Annuities for Inheritance

I met an older gentleman, Charlie, about a month ago whose wife passed away a few years ago.  He is managing assets mostly for his three children but is keeping the same investment philosophy going forward.  He wants to minimize risk and taxes.  His major concern is that with the newly proposed ‘American Families Plan’ a major key tax benefit for inheritance could be taken away.

For years one of the best ways to pass assets to the next generation was with highly appreciated stocks.  If you bought a stock at $10 and died when it was worth $20, your family gets a stepped-up basis to the current price.  If sold by your heirs they will pay no capital gains tax.  Had you sold it before you died you would have been liable for a $10 capital gain.  It has been a pretty big advantage for anyone who held stocks for several decades.

Well that could all be going away now that there’s a lot of federal spending that congress needs to pretend to pay for.  In fairness it only applies to large accounts over $1M, at least as the proposed law is written.  But these things tend to have a way of creeping up to include everyone regardless of assets so all of you should pay attention.

When the 16th amendment to the constitution was passed to allow for income taxes, it only applied to people making more than $4000 per year.  That was 1913 and no one paid attention to it because that was more money than the average person could ever dream to make.  Over time personal income rose exponentially more than the standard exclusion.  Draw your own conclusion on that.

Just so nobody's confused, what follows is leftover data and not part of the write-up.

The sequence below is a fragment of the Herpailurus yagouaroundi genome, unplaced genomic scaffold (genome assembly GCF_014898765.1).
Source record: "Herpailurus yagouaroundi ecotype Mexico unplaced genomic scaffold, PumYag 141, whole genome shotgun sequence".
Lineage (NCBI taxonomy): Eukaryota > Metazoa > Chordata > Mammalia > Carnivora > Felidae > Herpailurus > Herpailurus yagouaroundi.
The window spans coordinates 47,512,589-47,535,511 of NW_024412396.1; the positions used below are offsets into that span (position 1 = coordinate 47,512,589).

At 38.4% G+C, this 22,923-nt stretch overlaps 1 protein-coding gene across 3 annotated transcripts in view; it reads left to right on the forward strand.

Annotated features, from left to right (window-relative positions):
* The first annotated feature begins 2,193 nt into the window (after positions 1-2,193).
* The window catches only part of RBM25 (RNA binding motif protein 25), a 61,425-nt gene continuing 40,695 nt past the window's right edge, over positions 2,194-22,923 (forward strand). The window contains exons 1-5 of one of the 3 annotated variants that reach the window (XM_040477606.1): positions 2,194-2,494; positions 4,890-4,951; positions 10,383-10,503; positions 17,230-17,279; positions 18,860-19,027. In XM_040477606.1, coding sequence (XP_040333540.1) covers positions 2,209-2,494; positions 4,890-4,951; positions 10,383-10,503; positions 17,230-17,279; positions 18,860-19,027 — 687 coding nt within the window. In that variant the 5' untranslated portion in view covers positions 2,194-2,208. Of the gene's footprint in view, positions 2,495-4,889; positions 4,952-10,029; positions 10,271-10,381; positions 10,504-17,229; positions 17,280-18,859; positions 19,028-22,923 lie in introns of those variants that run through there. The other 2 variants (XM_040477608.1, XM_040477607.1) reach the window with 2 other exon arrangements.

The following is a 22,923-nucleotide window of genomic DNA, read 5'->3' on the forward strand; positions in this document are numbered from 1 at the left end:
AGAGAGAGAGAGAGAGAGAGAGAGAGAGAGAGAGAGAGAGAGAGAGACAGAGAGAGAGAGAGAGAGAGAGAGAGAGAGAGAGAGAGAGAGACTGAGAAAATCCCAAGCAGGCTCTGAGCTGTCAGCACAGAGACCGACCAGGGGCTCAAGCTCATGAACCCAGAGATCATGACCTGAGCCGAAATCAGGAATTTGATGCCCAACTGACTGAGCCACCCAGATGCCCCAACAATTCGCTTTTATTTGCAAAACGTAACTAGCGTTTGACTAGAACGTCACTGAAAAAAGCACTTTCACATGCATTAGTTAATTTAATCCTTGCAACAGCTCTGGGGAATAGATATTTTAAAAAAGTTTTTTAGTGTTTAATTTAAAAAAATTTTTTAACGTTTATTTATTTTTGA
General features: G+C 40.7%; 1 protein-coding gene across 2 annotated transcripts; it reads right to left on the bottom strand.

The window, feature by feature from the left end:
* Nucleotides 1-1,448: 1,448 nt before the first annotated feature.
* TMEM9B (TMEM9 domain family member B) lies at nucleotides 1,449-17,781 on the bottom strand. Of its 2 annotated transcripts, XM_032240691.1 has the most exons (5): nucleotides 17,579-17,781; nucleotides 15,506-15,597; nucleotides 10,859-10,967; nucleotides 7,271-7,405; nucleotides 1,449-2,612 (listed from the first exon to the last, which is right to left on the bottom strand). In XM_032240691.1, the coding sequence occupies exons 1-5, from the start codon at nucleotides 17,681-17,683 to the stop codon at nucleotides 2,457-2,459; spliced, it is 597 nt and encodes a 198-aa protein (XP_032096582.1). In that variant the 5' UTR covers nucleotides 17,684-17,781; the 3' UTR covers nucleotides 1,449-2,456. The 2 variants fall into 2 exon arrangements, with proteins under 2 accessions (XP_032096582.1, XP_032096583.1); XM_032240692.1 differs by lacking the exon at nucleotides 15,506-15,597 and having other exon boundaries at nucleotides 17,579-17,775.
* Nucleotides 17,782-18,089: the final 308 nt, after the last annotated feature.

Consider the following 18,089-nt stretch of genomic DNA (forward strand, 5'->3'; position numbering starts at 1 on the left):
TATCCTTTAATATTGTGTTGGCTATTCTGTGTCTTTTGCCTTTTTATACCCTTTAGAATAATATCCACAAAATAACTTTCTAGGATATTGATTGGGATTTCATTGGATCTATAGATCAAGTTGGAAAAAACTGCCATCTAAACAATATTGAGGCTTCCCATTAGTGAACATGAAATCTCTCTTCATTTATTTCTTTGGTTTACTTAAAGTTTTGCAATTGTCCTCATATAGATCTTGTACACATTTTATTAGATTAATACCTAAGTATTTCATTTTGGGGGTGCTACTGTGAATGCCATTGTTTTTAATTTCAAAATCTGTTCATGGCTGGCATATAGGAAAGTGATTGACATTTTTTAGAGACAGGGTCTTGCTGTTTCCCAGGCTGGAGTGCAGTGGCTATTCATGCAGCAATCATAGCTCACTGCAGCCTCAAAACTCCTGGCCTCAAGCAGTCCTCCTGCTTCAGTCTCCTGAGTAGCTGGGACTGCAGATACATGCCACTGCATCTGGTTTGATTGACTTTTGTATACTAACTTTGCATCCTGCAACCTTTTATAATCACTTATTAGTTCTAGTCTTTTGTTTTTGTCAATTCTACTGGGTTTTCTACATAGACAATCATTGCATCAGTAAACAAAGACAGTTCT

Charlie doesn’t need any of his investment money.  Pensions and social security cover all his needs and all insurance is in place for any emergencies that may arise.  The stock market is high and he doesn’t want risk, plus he might lose the tax benefit when passing to his heirs.  He wanted to see if annuities would be a viable alternative.

Last week I talked about how variable annuities protect the base investment for heirs in case of untimely market volatility.  Now I’m going to explain how annuities in general work as an inheritance tool.  First let me state that there is no magic advantage to annuities and this is not about product features like death benefit enhancements.  It’s simply an explanation of how the law states an annuity can be passed to the next generation

Also I need to disclaim that none of this applies to a spouse.  With any annuity there is an unlimited spousal transfer.  Upon death your spouse can either exercise the specified death benefit or keep the contract as their own.  The following only applies to the next generation or anyone who is not a spouse.

The source of the money used to buy the annuity is the first key.  Qualified money is pre-tax and comes from accounts such as 401(k), 403(b), TSP, Traditional IRA etc.  If any of those accounts is used to purchase an annuity then the annuity would be qualified as a Traditional IRA.  If your annuity is an IRA then when you pass away, inheritance is dictated according to IRS rules for inherited IRAs.  Congress already jacked this one up a couple years ago and now options are more limited.